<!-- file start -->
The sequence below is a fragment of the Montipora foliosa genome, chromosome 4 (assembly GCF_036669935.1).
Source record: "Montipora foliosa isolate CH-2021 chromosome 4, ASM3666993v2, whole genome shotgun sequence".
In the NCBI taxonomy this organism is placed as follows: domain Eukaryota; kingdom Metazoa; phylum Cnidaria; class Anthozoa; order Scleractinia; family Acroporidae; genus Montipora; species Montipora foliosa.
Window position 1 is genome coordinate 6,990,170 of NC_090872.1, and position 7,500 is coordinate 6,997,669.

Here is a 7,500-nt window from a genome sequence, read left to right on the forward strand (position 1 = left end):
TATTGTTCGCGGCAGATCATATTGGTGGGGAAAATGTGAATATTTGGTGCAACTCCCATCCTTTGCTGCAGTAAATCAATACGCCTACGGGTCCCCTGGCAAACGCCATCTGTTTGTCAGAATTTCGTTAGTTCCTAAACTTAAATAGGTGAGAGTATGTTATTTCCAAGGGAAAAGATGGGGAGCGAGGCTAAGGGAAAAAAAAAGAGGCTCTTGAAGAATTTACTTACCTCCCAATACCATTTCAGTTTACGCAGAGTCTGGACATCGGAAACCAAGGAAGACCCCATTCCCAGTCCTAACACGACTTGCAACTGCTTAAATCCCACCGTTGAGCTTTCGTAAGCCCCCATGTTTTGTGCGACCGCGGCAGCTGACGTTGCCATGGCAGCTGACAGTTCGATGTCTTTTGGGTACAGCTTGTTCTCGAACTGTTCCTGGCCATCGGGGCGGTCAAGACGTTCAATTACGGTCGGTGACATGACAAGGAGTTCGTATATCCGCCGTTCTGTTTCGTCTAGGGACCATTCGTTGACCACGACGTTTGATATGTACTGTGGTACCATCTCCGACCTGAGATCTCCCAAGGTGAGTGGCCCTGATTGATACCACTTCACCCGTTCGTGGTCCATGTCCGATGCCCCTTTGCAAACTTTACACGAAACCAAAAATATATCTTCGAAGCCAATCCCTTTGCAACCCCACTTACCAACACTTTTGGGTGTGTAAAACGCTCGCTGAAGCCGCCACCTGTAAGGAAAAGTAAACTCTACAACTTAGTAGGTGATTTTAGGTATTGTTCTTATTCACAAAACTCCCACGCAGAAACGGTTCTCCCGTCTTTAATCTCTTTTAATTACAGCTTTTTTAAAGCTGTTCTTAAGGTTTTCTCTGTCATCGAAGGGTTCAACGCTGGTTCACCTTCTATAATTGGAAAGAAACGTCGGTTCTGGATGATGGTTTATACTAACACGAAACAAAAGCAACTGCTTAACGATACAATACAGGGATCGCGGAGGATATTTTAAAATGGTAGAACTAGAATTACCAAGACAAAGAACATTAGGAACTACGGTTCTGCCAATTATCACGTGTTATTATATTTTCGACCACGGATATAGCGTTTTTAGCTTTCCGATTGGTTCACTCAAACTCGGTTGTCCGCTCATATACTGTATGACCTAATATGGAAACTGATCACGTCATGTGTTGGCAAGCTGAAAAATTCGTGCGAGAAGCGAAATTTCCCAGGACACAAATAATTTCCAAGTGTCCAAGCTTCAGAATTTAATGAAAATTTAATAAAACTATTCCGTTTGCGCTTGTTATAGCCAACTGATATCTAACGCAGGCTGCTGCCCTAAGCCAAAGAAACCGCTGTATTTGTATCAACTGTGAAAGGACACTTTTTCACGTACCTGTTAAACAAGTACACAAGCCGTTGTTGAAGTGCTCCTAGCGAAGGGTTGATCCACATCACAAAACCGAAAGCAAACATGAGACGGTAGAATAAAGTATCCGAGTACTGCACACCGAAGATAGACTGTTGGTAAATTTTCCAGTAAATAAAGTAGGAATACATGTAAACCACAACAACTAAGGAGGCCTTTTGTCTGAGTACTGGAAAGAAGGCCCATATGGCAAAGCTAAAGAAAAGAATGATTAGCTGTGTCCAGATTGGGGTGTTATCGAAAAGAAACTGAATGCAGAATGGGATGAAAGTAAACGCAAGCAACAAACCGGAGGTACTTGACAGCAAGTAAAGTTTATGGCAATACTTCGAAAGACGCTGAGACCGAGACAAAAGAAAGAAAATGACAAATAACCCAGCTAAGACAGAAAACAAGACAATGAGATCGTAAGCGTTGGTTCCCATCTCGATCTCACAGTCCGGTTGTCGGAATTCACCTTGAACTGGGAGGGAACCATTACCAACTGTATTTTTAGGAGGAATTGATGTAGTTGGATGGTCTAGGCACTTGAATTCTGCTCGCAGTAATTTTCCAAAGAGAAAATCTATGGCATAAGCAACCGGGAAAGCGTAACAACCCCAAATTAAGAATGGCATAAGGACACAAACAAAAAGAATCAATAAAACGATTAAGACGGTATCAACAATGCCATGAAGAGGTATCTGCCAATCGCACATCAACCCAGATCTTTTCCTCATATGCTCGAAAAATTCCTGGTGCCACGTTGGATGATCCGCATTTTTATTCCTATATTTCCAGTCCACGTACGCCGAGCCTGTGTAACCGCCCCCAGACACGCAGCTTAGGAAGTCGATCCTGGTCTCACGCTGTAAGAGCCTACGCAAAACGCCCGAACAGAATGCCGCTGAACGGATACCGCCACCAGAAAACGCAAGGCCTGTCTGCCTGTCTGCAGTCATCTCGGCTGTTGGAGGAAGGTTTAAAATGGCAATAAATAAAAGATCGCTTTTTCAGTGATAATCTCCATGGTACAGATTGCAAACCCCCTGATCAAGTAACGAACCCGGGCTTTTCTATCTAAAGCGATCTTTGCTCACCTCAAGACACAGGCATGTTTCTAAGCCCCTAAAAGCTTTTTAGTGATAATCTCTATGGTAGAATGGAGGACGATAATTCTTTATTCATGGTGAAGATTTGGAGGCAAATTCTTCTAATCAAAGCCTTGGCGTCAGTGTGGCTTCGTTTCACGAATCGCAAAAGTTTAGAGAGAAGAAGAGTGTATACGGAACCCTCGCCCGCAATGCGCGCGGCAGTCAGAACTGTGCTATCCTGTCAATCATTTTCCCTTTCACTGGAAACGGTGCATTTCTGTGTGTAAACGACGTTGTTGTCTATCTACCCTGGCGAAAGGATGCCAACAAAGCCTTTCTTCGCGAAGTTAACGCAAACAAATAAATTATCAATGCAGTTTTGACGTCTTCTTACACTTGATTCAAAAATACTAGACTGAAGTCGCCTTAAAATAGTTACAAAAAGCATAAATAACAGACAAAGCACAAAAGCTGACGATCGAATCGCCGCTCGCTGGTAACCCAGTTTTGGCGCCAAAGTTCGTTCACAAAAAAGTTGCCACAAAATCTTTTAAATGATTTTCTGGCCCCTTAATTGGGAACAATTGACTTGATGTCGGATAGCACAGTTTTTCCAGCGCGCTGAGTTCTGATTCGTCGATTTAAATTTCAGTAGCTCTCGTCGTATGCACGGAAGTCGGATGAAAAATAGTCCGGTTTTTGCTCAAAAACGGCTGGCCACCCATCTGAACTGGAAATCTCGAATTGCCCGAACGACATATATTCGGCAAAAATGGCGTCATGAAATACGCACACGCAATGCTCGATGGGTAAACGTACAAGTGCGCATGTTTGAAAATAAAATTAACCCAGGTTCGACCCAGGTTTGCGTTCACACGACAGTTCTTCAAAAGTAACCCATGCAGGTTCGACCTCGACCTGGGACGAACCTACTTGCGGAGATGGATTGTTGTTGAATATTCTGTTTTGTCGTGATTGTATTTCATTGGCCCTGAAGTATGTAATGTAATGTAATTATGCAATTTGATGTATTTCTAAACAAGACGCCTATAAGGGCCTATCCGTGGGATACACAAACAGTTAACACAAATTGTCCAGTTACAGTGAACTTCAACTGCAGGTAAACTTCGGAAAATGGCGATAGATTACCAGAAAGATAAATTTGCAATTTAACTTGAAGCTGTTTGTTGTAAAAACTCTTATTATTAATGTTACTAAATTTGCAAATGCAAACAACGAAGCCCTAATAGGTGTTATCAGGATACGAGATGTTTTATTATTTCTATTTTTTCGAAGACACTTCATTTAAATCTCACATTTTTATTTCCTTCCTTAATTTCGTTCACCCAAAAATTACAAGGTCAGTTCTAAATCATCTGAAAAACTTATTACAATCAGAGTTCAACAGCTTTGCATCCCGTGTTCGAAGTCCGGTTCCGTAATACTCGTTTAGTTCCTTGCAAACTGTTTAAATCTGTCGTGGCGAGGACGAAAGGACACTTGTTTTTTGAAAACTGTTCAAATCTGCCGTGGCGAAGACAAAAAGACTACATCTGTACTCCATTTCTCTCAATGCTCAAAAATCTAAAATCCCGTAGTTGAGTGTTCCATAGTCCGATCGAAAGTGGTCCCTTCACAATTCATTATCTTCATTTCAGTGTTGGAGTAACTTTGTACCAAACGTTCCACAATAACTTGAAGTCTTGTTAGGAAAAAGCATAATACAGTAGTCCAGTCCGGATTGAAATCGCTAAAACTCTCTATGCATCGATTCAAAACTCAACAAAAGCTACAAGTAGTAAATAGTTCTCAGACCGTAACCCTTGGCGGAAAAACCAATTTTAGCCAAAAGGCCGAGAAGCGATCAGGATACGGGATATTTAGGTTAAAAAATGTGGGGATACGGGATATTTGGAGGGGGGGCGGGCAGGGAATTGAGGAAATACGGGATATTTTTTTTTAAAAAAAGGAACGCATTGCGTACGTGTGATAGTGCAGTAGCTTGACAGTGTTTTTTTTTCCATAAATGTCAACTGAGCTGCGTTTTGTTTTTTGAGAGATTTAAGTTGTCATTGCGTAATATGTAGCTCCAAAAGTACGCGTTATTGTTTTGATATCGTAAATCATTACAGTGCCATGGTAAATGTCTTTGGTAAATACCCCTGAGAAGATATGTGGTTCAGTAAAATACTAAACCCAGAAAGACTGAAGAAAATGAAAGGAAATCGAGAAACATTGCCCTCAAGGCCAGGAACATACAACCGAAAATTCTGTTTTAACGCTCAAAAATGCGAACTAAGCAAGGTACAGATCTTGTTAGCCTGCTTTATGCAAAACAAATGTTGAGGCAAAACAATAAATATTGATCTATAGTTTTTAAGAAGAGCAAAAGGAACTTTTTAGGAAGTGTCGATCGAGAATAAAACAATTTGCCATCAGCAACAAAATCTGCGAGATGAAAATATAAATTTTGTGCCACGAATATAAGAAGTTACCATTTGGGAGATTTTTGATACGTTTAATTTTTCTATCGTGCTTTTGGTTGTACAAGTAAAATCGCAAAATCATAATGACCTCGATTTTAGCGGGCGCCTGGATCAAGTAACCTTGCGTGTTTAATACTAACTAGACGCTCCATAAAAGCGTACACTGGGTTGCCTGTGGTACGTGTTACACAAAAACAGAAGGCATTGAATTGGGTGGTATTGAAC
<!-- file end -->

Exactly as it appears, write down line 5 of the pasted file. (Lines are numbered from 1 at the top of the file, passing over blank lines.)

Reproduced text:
Here is a 7,500-nt window from a genome sequence, read left to right on the forward strand (position 1 = left end):